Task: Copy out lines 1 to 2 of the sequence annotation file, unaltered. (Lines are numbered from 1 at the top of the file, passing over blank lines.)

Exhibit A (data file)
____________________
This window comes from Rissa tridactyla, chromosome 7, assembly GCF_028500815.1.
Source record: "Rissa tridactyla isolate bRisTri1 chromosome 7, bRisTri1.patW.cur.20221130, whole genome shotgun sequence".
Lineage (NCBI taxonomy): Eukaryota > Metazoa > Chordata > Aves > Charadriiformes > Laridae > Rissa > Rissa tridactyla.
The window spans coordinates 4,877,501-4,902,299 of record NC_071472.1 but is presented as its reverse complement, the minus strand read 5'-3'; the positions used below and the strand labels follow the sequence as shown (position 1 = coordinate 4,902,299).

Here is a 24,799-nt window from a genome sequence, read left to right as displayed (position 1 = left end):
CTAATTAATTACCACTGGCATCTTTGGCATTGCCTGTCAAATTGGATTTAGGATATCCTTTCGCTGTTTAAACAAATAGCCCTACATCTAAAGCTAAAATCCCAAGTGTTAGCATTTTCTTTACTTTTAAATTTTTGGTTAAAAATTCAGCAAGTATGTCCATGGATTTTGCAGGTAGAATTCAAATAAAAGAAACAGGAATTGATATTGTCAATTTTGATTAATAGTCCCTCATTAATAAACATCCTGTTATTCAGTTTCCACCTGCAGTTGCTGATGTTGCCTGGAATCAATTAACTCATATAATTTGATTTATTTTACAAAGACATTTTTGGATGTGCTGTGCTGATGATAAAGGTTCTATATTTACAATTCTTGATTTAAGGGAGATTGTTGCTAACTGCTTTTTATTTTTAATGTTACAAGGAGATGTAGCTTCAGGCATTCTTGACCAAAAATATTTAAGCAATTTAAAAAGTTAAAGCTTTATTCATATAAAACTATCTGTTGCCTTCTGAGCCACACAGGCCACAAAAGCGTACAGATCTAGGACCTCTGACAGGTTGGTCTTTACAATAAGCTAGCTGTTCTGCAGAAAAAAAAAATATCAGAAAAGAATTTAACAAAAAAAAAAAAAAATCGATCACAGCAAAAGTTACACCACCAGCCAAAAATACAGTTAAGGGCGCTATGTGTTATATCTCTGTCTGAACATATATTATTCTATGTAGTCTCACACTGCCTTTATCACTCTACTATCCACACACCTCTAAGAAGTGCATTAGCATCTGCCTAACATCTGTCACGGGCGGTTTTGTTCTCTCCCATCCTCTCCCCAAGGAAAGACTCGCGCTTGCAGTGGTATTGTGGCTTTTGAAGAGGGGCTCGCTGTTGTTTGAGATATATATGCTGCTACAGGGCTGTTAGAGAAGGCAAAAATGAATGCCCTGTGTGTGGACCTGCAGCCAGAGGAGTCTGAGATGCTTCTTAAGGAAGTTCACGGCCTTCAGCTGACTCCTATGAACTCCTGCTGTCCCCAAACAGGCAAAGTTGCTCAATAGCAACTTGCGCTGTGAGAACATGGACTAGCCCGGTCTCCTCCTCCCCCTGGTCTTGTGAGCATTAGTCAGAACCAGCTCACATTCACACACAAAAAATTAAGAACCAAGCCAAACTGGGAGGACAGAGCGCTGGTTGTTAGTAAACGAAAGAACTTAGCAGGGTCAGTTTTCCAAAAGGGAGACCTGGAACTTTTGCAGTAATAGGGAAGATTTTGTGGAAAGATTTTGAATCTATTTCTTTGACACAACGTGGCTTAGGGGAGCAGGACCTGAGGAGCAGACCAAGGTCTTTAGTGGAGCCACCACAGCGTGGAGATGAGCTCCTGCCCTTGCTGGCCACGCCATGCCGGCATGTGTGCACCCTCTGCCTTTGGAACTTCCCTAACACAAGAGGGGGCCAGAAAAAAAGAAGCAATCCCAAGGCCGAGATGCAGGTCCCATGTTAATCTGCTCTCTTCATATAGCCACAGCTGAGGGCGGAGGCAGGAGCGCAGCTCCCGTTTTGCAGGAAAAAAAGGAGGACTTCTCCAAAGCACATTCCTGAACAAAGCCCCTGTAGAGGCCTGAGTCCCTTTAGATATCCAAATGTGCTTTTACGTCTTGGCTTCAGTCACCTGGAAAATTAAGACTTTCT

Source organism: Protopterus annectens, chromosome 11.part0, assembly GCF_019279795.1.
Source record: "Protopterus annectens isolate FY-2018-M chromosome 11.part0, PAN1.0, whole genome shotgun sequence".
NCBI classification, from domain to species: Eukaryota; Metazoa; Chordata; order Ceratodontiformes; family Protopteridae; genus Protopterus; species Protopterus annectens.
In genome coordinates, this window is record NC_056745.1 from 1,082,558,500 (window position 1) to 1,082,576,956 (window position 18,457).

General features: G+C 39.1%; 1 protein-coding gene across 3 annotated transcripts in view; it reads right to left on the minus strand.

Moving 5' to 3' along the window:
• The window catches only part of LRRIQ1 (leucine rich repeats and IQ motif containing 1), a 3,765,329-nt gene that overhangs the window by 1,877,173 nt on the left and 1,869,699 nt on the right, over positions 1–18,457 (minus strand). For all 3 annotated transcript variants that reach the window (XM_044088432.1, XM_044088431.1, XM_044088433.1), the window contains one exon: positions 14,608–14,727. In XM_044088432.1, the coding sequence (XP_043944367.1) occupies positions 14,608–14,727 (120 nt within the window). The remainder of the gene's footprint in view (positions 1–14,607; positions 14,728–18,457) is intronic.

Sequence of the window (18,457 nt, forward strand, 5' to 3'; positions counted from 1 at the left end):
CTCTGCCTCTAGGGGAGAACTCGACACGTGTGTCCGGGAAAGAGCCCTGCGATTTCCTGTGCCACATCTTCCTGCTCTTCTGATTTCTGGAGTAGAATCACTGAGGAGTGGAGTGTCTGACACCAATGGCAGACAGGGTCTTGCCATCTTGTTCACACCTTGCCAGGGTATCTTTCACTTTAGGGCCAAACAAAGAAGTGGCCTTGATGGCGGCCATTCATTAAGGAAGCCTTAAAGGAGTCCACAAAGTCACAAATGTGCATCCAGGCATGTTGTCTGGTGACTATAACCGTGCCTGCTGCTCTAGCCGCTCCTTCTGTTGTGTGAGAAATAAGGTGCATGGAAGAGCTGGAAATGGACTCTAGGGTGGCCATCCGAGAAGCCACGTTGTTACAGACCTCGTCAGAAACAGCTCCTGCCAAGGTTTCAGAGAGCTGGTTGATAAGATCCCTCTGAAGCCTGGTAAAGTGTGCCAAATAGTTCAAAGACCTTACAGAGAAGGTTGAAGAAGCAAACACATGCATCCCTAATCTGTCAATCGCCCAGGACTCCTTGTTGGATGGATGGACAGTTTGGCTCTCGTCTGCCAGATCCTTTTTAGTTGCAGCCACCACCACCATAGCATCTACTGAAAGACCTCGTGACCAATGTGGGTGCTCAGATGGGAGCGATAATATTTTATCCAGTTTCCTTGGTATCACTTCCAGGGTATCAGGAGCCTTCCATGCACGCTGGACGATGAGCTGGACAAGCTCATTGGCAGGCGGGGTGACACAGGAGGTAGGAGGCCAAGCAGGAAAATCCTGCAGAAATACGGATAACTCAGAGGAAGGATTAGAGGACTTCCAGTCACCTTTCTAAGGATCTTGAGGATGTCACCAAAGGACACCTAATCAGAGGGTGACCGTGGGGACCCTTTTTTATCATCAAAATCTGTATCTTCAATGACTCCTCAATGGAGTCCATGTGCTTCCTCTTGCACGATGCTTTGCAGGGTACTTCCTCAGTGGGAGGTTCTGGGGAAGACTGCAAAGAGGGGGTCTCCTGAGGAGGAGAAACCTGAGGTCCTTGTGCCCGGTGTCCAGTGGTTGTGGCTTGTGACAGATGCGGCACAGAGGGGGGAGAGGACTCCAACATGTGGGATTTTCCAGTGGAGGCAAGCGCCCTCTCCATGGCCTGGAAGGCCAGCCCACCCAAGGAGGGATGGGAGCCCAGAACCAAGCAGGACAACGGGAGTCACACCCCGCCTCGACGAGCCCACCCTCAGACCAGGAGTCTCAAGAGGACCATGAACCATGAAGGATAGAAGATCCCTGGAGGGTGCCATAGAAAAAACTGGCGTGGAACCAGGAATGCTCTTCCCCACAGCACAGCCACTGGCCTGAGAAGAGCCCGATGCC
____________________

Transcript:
This window comes from Rissa tridactyla, chromosome 7, assembly GCF_028500815.1.
Source record: "Rissa tridactyla isolate bRisTri1 chromosome 7, bRisTri1.patW.cur.20221130, whole genome shotgun sequence".